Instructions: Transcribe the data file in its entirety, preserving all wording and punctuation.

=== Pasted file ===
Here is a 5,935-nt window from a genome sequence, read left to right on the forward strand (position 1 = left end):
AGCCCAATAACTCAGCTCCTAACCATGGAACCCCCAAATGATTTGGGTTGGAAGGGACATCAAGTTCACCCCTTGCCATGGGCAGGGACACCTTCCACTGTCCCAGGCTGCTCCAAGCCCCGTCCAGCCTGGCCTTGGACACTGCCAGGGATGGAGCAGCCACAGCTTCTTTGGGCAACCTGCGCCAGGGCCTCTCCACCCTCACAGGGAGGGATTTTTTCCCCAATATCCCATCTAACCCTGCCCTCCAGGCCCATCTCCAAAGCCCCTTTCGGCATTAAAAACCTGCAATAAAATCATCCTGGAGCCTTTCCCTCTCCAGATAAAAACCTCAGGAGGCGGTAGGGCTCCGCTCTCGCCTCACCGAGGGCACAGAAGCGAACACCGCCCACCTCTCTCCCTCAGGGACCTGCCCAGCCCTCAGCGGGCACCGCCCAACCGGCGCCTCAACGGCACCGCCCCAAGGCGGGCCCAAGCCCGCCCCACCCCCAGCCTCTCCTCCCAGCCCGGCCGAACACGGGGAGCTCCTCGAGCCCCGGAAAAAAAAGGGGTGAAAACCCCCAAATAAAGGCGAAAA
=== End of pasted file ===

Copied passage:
Here is a 5,935-nt window from a genome sequence, read left to right on the forward strand (position 1 = left end):
AGCCCAATAACTCAGCTCCTAACCATGGAACCCCCAAATGATTTGGGTTGGAAGGGACATCAAGTTCACCCCTTGCCATGGGCAGGGACACCTTCCACTGTCCCAGGCTGCTCCAAGCCCCGTCCAGCCTGGCCTTGGACACTGCCAGGGATGGAGCAGCCACAGCTTCTTTGGGCAACCTGCGCCAGGGCCTCTCCACCCTCACAGGGAGGGATTTTTTCCCCAATATCCCATCTAACCCTGCCCTCCAGGCCCATCTCCAAAGCCCCTTTCGGCATTAAAAACCTGCAATAAAATCATCCTGGAGCCTTTCCCTCTCCAGATAAAAACCTCAGGAGGCGGTAGGGCTCCGCTCTCGCCTCACCGAGGGCACAGAAGCGAACACCGCCCACCTCTCTCCCTCAGGGACCTGCCCAGCCCTCAGCGGGCACCGCCCAACCGGCGCCTCAACGGCACCGCCCCAAGGCGGGCCCAAGCCCGCCCCACCCCCAGCCTCTCCTCCCAGCCCGGCCGAACACGGGGAGCTCCTCGAGCCCCGGAAAAAAAAGGGGTGAAAACCCCCAAATAAAGGCGAAAA